Keeping up with the increasing mineral demand – especially those that are critical to the clean energy transition – is a challenge faced by mine operators around the world. Large-scale haul trucks, drill and blast technology and industrial automation are just some of the new technologies being deployed on mine sites to accelerate mining processes. Magnetic resonance (MR) technology, although not necessarily new, is making waves on mine sites for its ability to report grade measurements in real time.

In hard-rock mining, the process of extracting valuable metal components remains largely reliant on crushing, grinding and processing. Although innovations and advancements have improved these procedures, there is a growing need for other approaches that can significantly increase the productivity of mining in the face of intensive energy, water and chemical processes.

It was this challenge that CSIRO’s Mineral Resources scientists decided to tackle, setting out to create technology which could measure the ore concentrations of extracted material in bulk and at speed, enabling the rejection of low concentration matter before undergoing further processing.

Developing the technology

CSIRO’s Research Program Director, Sensing and Sorting, Mineral Resources, Dr David Miljak, said that CSIRO first embarked on developing the Magnetic Resonance (MR) technology in the early 2000s.

“Our first exploratory developments were small laboratory-scale, where sample volumes and sensors were just a few cubic centimetres. Gradually, we developed techniques for scaling the measurement to much larger volumes, now exceeding many cubic metres. Also, solutions for practical deployment were developed.

“As the MR technology is a radio-based method, solutions to avoid pickup of various radio sources in real-world environments must be applied to allow useful detection capability.”

Dr Miljak said that CSIRO has built considerable know-how and capability around various approaches for mitigating the effects of real-world, electrically “noisy” environments and, in parallel, have also had to re-examine the underlying ‘physics’ of the method, to reassess the best way to approach the measurements in very large volumes.

Since then, CSIRO has also completed more fundamental studies. This has led to the discovery of new mineral resonances that can be exploited for measurement in CSIRO-developed MR measurement systems.

“Despite the challenges in the huge engineering scale-up over the years, there were several major technical benefits to establishing the technology for mining applications that drove CSIRO to continue the work over a long period.

“Firstly, the method allows detection through thick layers of rock (sometimes many metres for some rock matrices). This is because the radio frequencies used in MR are relatively low. “Secondly, the method can be configured for a fully quantitative measurement of mineral targets, with relatively simple calibration requirements.

“Thirdly, depending on the mineral target, the method can rapidly detect very low mineral grades, well below typical mine cut-offs. Dr Miljak said that these attributes together provide a unique sensing offering that can be applied to new measurement applications.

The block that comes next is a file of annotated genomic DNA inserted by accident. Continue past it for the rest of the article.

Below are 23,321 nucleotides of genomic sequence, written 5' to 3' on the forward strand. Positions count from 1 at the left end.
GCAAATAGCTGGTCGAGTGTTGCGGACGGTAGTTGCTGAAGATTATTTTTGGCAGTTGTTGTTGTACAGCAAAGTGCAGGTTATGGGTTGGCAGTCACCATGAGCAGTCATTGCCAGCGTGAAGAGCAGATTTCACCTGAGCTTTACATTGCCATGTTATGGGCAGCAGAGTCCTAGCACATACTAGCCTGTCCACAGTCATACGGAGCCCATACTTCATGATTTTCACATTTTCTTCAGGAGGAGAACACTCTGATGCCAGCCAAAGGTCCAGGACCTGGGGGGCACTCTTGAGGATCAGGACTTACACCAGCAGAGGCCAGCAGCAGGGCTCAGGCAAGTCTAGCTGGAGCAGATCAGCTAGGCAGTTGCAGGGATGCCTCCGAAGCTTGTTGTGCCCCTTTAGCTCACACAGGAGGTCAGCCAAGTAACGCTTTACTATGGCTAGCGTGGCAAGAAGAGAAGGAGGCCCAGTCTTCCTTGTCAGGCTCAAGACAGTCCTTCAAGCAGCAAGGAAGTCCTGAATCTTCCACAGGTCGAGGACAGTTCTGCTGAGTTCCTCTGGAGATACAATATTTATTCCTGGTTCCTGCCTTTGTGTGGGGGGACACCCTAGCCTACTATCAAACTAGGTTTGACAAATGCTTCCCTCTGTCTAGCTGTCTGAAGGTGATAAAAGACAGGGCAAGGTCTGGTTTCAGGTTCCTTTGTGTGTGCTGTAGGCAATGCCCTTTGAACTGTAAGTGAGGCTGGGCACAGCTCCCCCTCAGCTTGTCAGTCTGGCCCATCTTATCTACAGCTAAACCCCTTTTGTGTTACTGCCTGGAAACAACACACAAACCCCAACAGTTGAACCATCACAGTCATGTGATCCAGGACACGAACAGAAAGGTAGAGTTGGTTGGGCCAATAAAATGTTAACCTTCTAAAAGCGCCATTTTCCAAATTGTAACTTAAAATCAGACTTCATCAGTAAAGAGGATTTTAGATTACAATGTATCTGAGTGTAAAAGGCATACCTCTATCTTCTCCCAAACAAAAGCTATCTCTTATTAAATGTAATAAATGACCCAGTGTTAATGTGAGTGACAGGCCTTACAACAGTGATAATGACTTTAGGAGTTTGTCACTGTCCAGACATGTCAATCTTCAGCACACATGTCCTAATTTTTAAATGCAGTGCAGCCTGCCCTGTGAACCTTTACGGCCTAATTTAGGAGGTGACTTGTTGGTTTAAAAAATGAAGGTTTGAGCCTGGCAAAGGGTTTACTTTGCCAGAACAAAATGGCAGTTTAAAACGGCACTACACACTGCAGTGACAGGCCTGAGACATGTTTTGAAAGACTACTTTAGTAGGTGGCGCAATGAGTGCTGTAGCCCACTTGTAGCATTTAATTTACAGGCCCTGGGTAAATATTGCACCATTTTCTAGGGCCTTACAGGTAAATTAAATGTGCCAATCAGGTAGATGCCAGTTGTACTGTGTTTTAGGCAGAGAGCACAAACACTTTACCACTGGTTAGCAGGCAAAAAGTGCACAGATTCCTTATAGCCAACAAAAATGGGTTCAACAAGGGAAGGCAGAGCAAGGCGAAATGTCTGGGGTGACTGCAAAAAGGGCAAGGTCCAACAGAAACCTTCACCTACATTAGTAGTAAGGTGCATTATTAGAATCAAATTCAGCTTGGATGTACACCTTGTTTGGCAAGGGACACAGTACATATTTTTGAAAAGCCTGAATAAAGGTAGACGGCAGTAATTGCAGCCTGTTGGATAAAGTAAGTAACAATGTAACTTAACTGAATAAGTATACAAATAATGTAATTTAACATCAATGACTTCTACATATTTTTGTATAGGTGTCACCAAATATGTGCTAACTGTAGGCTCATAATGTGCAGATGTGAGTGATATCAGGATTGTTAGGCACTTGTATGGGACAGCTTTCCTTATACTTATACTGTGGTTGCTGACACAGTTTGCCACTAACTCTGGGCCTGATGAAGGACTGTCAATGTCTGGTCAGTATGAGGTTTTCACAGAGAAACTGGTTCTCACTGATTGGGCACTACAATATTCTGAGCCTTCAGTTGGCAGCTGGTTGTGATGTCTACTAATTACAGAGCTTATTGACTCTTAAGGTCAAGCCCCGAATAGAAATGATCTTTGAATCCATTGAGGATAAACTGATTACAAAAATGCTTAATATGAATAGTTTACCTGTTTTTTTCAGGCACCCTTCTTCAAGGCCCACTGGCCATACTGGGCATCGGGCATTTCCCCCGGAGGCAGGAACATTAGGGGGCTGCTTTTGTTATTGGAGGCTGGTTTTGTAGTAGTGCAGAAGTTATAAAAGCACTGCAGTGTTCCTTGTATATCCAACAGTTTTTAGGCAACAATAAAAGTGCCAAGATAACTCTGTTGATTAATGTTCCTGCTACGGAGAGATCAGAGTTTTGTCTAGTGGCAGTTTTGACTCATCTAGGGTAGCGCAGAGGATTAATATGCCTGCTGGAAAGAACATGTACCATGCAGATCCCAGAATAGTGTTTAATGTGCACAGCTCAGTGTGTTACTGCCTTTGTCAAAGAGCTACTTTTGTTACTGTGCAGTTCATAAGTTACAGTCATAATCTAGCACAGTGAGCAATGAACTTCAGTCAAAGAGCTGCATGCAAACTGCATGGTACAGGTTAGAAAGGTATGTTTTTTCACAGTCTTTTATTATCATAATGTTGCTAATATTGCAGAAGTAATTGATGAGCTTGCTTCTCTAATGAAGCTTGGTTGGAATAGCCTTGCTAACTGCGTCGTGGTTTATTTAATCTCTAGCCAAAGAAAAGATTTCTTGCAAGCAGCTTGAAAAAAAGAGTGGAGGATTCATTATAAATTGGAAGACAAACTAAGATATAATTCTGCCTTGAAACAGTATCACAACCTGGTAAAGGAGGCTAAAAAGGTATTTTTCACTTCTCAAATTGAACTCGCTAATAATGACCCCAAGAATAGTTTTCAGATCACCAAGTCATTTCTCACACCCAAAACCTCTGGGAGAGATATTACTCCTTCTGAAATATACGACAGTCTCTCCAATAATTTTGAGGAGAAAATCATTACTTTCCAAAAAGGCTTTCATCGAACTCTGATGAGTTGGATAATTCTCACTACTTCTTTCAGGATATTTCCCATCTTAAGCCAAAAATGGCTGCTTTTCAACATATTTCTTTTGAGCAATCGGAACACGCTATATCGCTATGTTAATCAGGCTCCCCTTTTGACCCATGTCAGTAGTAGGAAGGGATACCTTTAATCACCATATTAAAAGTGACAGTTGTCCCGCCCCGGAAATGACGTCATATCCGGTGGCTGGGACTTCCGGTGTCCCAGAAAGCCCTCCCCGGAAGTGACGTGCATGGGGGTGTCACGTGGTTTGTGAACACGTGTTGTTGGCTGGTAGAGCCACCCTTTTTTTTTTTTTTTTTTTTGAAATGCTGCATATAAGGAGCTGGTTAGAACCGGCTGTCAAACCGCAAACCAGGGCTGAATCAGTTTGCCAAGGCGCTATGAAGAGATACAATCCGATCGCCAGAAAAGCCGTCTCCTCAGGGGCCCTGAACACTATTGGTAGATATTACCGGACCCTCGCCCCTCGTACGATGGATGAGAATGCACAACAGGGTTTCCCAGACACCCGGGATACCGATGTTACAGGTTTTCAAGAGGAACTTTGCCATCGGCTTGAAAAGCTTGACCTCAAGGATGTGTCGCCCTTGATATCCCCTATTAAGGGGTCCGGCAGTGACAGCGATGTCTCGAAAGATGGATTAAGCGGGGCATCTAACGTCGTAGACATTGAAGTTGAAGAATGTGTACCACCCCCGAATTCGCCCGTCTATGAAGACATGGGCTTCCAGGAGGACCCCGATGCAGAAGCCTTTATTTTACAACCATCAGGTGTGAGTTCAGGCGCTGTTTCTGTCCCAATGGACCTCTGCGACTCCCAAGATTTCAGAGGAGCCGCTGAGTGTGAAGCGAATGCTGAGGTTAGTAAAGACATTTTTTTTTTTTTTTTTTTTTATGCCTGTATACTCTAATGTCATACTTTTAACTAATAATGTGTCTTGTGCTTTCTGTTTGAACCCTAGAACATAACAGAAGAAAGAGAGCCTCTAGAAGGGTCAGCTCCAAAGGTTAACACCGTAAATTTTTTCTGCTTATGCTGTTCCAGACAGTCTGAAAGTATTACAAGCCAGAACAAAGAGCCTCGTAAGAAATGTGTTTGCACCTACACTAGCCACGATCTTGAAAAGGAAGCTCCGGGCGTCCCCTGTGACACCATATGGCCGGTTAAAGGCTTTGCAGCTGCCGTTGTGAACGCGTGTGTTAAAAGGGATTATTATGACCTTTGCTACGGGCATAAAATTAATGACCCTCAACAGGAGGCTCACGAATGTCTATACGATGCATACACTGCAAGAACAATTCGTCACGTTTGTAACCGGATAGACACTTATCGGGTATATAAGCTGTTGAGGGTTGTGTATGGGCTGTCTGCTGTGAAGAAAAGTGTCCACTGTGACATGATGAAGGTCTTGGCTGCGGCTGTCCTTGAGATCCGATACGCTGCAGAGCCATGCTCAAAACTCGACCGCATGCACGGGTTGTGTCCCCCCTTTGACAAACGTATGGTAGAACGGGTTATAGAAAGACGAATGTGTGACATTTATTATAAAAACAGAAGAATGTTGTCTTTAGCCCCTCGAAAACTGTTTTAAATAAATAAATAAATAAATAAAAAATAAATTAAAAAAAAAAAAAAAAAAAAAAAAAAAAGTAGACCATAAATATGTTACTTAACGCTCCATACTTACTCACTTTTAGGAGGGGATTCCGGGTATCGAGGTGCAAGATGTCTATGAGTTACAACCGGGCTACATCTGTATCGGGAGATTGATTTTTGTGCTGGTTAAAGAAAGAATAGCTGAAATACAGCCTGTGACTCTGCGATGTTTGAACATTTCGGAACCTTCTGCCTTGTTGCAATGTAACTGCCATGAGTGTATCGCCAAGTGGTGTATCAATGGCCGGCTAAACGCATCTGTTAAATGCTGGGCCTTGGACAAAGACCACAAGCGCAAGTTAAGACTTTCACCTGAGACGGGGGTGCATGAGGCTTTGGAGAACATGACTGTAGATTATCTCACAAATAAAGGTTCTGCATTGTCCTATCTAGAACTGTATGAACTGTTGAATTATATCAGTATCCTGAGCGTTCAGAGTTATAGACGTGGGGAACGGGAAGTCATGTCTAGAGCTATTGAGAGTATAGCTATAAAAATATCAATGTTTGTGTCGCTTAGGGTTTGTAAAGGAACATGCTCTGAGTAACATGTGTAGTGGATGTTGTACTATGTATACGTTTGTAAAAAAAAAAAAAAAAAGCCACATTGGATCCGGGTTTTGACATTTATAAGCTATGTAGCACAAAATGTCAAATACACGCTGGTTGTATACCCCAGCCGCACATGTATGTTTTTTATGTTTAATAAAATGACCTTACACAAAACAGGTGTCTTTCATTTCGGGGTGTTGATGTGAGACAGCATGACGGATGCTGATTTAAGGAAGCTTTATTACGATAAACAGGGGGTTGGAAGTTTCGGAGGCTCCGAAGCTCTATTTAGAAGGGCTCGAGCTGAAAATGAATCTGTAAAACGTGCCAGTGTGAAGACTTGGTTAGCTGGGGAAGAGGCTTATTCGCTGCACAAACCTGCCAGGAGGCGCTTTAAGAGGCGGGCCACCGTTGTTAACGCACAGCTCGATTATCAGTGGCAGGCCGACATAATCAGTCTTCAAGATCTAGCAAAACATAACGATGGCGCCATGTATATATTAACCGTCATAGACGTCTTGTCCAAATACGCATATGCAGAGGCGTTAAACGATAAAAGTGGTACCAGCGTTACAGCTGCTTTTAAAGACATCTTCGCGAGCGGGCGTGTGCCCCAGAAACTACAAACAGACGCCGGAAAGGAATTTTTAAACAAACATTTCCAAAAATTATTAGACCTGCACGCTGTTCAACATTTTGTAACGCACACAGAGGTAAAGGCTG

Identifying a need in the market

The need for these kinds of technologies comes from longterm mining trends and they have begun to appear in earnest over recent years, with the decline of mined grades spurring an increasing need to find productivity improvements in mining and processing.

“Hand-in-hand with that trend, there is a parallel need to improve sustainability of mining, for example, in terms of water usage, footprint and emissions,” Dr Miljak said.

From quite early on, CSIRO’s target market involved applications that no other sensing technology could easily support.

“These included low level mineralogical phase measurement in processing plants for control purposes, the measurement of material on conveyors for bulk sorting and then later the adaption of the technology for measurement on haul vehicles or on mine benches at the pre-blast stage. Each of these applications benefit strongly from the unique MR measurement capability.

“The later applications are based squarely on the mining side, an area which historically has tended to be more difficult to apply sensing technology, but where the right sensing approach can deliver step change improvements through enabling bulk sorting or selective mining.”

Since the early development of the technology the target market has remained relatively unchanged, but the awareness around pre-concentration strategies like sorting or selective mining has been steadily growing since CSIRO first embarked on the developments.

“CSIRO was certainly aware from the early days around the potential for the technology to make a substantial difference to mining and processing productivity.”

How MR technology sorts ore at speed

“The MR technology developed by CSIRO is based on a ‘cousin’ of the more familiar spectroscopy used in clinical or chemistry applications, such as Magnetic Resonance Imaging (MRI) or Nuclear Magnetic Resonance (NMR),” Dr Miljak said.

In these methods, the subjects or materials are placed in a strong static magnetic field and radio waves are used to manipulate and detect hydrogen or other nuclei.

“The CSIRO technology uses other spectroscopies that are known to occur in solid crystalline materials, but which do not require the application of a static field; only the radio waves are required to detect the targeted material.